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Architects Norman Foster and Carlos Rubio winners of the projects competition to remodel the Hall of Realms Thursday, November 24, 2016

The Museo del Prado will be exhibiting the winning proposal and those of the other 7 teams of finalists from 1 December.

Architects Norman Foster and Carlos Rubio winners of the projects competition to remodel the Hall of Realms

Perspectival cross-section of the proposal showing the permeability of the north-south axis

Iñígo Méndez de Vigo, Minister of Education, Culture and Sport, this morning led the plenary meeting of the Royal Board of Trustees of the Museo del Prado in which the jury announced the winner of the international competition for the architectural restoration and museological remodelling of the Salón de Reinos [Hall of Realms] of the former Buen Retiro palace. The winning proposal is the one presented by the team of Foster + Partners L.T.D. and Rubio Arquitectura S.L.P., as decided at the jury’s meeting on 22 November.

The winning proposal, entitled HIDDEN DESIGN, makes maximum use of the building’s museological aspect and creates a large entrance atrium on the south façade, making this space semi-open and permeable to the exterior but sufficiently controlled for it to function to protect the original façade of the Hall of Realms, the windows and balconies of which will be reinstated. Emerging over the top of this façade will be a large exhibition space on the third floor, which is higher and wider than the present one, forming the roof of the atrium and a terrazza facing the Museum’s “campus”.

View of the new south entrance

The winning design fully responds to the spatial requirements specified by the Museum for this project, without the need to excavate new basement levels. It emphasises the historical spaces that form the core of the building, particularly the Hall of Realms. Similarly, it strengthens and consolidates the identity of the Museo del Prado campus, proposing a pedestrian section of the Retiro Park – Paseo del Prado axis along calle Felipe IV which will revitalise its connection with the city.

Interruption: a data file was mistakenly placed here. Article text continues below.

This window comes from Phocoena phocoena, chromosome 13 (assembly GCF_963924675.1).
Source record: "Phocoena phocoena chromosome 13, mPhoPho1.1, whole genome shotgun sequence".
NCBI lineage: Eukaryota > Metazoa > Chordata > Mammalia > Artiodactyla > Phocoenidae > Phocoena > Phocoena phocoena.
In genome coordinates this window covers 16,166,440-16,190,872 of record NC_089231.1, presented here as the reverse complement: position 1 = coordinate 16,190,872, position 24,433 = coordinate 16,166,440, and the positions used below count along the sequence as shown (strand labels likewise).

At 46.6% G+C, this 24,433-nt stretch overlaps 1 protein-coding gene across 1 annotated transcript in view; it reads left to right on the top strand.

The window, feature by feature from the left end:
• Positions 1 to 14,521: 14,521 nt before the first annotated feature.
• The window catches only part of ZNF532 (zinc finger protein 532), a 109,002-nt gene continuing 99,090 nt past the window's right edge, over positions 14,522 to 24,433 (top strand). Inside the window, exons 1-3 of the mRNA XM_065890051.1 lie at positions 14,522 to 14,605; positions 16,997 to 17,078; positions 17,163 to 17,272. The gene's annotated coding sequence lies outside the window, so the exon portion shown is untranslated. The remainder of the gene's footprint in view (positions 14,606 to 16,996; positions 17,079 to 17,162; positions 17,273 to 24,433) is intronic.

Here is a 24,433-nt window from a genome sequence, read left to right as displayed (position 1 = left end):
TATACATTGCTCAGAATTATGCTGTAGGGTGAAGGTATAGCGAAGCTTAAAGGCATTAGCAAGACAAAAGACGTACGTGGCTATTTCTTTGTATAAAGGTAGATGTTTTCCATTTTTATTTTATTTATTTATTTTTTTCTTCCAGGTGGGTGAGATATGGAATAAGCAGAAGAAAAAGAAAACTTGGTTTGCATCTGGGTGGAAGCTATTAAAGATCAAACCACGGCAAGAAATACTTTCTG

In its decision statement the jury singled out the principal merits of this project as the high quality of the architectural proposal, which respects and emphasises the pre-existing structure, adapting it to present-day requirements; the intelligent way in which this project meets museological requirements; the skilled integration of the building into its surroundings and into the overall context of the Museo del Prado campus; and the project’s efficient cost study.

The aim of the competition of which the winner has now been announced and which was originally published in the Boletín Oficial del Estado on 1 March 2016, was to select the architectural team to devise the project to restore and refit the Hall of Realms, part of the lost Buen Retiro palace and the former home of the Museo del Ejército [Army Museum]. This building was formerly passed to the Museo del Prado in October 2015. 

The competition, entered by 47 teams of architects, has consisted of two parts. The first, open part ended in June with the selection of eight teams: 

  • CRUZ Y ORTIZ ARQUITECTOS, S.L.P.
  • NIETO SOBEJANO ARQUITECTOS, S.L.P.
  • UTE: B720 ARQUITECTURA, S.L. - DAVID CHIPPERFIELD ARCHITECTS
  • OFFICE FOR METROPOLITAN ARCHITECTURE (O.M.A.) STEDEBOUW B.V.
  • UTE: SOUTO MOURA ARQUITECTOS, S.A. - JUAN MIGUEL HERNÁNDEZ LEÓN - CARLOS DE RIAÑO LOZANO
  • UTE: FOSTER + PARTNERS L.T.D. - RUBIO ARQUITECTURA S.L.P.
  • UTE: GARCES DE SETA BONET ARQUITECTES, S.L.P. - PEDRO FEDUCHI CANOSA
  • UTE: GLUCKMAN TANG ARCHITECTS L.L.P. - ESTUDIO ÁLVAREZ SALA, S.L.P. – ARQUITECTURA ENGUITA Y LASSO DE LA VEGA, S.L.P.

These teams devised their proposals for the second phase, presenting them on 31 October. In its decision statement, jury singled out the quality of all the projects presented, which will be displayed in the Cloister of the Museum’s Jerónimos Building from 1 December.

Preparation of the project will commence in 2017 and is expected to take about 16 months. Building work will begin in 2018.  

Summary of the proposal for the Hall of Realms

UTE: Foster + Partners L.T.D. – Rubio Arquitectura S.L.P.

This is a temporary alliance of the architectural studios Foster + Partners and Rubio Arquitectura.

Foster + Partners was founded in 1967 by Norman Foster (born Manchester, UK, 1935). With its headquarters in London, it has offices in 14 cities around the world including Hong Kong, New York, São Paulo, Singapore and Madrid.

Among Foster + Partners’ most important projects for museums are those undertaken for the Carré d’Art (Nîmes, France, 1993), the Great Court and Sainsbury Galleries in the British Museum (London, UK, 2000), the Robert and Alene Kogod Courtyard at the Smithsonian Institution (Washington DC, USA, 2007), the Boston Museum of Fine Arts (Boston, USA, 2010), the Lenbachhaus (Munich, Germany, 2013) and the Imperial War Museum (London, UK, 2014). 

Among numerous awards and honours, Norman Foster received the Pritzker Prize in 1999, the Mies van der Rohe Award for Contemporary Architecture in 1990 and the Gold Medal of the American Institute of Architects in 1994. The Prince of Asturias Prize for the Arts in 2009 recognised his entire career as an architect.   

Rubio Arquitectura was founded in 2014 by the architect Carlos Rubio Carvajal (born Barcelona, 1950) and has its headquarters in Madrid. The studio is currently working on various projects in Spain and abroad, including Russia and Saudi Arabia. Awards include the COAM Architecture Prize in 1989.  

Inside view of the new south façade atrium

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